In today’s asymmetric environment it is important that the mine action sector is prepared to respond to the wide variety of threats that exist as a consequence of conflict, including those posed by Improvised Explosive Devices (IEDs). Traditionally the guidance provided in International Mine Action Standards (IMAS) has reflected the fact that mine action activities have focussed mainly on mitigating the risks posed by explosive ordnance (EO) that has been produced and assembled to formally specified set of manufacturing standards. This standard has therefore been developed in order to complement the existing guidance for mine action operations. It should not be seen as a standalone document but rather as an integral component of an IMAS framework that, when applied, ensures safety, quality and efficiency in activities being conducted, and thereby providing confidence in mine action operations. References to other standards, included in the text below, should therefore be seen as constituting normative provisions of this part of the standard.
An IED is defined as a device placed or fabricated in an improvised manner incorporating explosive material, destructive, lethal, noxious, incendiary, pyrotechnic materials or chemicals designed to destroy, disfigure, distract or harass. They may incorporate military stores, but are normally devised from non-military components1. There are, by definition, no manufacturing standards for IED construction; additionally those who manufacture IEDs continuously alter the characteristics, the functioning or the delivery method of the device. IEDs are employed in a variety of different contexts, these can include; use in open areas, where these devices might be used to counter mobility and/or deny access to specific open areas, such as approaches to an area, resource, or facility that is being protected; as well as in urban spaces or buildings where IED contamination presents a different technical challenge and requires an additional set of skills, equipment and procedures. Although IEDs are among the world’s oldest types of weapons, the increased use of IEDs as a weapon of choice by non-state armed groups has been a clear trend in recent years. IEDs impede humanitarian access and impact on civilians, international relief agencies and clearance organisations. As a consequence the mine action sector is increasingly being called upon to help to address the humanitarian impact of the widespread use of IEDs in recent conflicts.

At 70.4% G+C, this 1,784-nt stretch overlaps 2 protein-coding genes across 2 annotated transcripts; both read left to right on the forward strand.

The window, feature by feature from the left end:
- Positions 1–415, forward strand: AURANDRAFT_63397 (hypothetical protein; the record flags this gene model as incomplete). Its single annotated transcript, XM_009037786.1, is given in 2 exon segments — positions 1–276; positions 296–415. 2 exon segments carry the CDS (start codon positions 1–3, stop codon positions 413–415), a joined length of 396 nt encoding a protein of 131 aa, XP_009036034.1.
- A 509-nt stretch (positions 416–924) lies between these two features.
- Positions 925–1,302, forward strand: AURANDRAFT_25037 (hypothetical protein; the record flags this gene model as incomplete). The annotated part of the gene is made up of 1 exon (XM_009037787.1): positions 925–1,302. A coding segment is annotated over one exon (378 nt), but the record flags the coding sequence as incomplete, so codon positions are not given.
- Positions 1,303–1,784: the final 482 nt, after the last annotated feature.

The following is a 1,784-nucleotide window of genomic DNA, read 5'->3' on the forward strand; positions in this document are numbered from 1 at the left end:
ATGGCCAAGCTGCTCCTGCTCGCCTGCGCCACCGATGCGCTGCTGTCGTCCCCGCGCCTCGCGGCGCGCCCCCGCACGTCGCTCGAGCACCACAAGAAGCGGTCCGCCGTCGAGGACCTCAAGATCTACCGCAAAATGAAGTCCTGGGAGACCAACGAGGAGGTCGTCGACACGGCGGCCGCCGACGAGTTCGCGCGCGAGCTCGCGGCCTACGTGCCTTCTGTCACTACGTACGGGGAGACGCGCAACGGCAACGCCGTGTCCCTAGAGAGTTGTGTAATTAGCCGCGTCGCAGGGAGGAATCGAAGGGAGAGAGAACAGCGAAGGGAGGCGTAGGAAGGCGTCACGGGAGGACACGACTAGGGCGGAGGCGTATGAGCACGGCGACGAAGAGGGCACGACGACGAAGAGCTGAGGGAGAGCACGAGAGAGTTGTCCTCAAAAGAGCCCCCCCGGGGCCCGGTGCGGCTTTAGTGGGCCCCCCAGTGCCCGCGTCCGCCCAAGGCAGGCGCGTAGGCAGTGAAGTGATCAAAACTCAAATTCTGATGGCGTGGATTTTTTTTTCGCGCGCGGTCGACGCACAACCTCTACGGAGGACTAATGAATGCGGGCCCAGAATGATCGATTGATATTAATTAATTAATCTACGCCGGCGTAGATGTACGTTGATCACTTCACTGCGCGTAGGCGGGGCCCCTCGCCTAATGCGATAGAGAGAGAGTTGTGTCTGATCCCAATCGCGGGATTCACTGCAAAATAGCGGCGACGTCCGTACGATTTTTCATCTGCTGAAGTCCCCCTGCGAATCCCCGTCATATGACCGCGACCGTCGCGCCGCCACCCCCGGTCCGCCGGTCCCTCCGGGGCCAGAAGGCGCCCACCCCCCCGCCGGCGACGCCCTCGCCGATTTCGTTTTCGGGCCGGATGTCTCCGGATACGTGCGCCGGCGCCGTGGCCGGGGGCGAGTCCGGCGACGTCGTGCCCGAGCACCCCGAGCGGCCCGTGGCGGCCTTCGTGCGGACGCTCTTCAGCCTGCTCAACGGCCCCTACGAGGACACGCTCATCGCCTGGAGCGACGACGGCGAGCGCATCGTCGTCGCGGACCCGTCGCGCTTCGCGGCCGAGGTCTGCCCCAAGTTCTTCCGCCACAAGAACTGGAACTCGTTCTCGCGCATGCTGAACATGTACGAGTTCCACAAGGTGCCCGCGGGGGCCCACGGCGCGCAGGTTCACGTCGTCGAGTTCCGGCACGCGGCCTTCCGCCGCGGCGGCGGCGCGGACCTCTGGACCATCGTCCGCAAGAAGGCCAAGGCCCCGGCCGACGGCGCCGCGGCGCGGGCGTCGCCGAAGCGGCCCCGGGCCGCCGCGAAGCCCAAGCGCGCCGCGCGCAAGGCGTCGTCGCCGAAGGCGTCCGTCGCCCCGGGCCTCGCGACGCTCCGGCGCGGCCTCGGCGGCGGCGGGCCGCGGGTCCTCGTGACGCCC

IED Disposal (IEDD) in a mine action context is the location2, identification, rendering safe and final disposal of IEDs. Mine action organisations may be called upon to conduct IEDD activities within any context that they operate, and as such always need to be mindful of the requirements associated with the specific task or operation being conducted. The layout and complexity of the operating context has a significant bearing on the skillsets required to safely carry out IEDD as part of a larger mine action intervention. The safe conduct of IEDD, relies upon appropriately trained and qualified operators having a thorough understanding of the area that they are working in, and of the increasing complexity of these types of devices.
The overarching aim of this standard is to provide specifications and guidance for the management of IEDD as a part of mine action operations in whichever context mine action operators are being deployed. This standard outlines the competencies required by individuals to meet the minimum requirements relating to IEDD operations in a mine action context. Whilst reference is made to quality of training, this document does not outline quality requirements for clearance operations, as these are addressed in other IMAS within the series. It covers principles and management responsibilities for IEDD as a specific subset of Explosive Ordnance Disposal (EOD). The guidance herein, including the associated annexes, and Technical and Evaluation Protocols (T&EP) have been developed to assist National Mine Action Authorities (NMAA) in countries affected by IED contamination. The content has been designed to inform the development of national standards and Standard Operating Procedures (SOPs), which are tailored to, and appropriate for, the threat posed in specific operating contexts.
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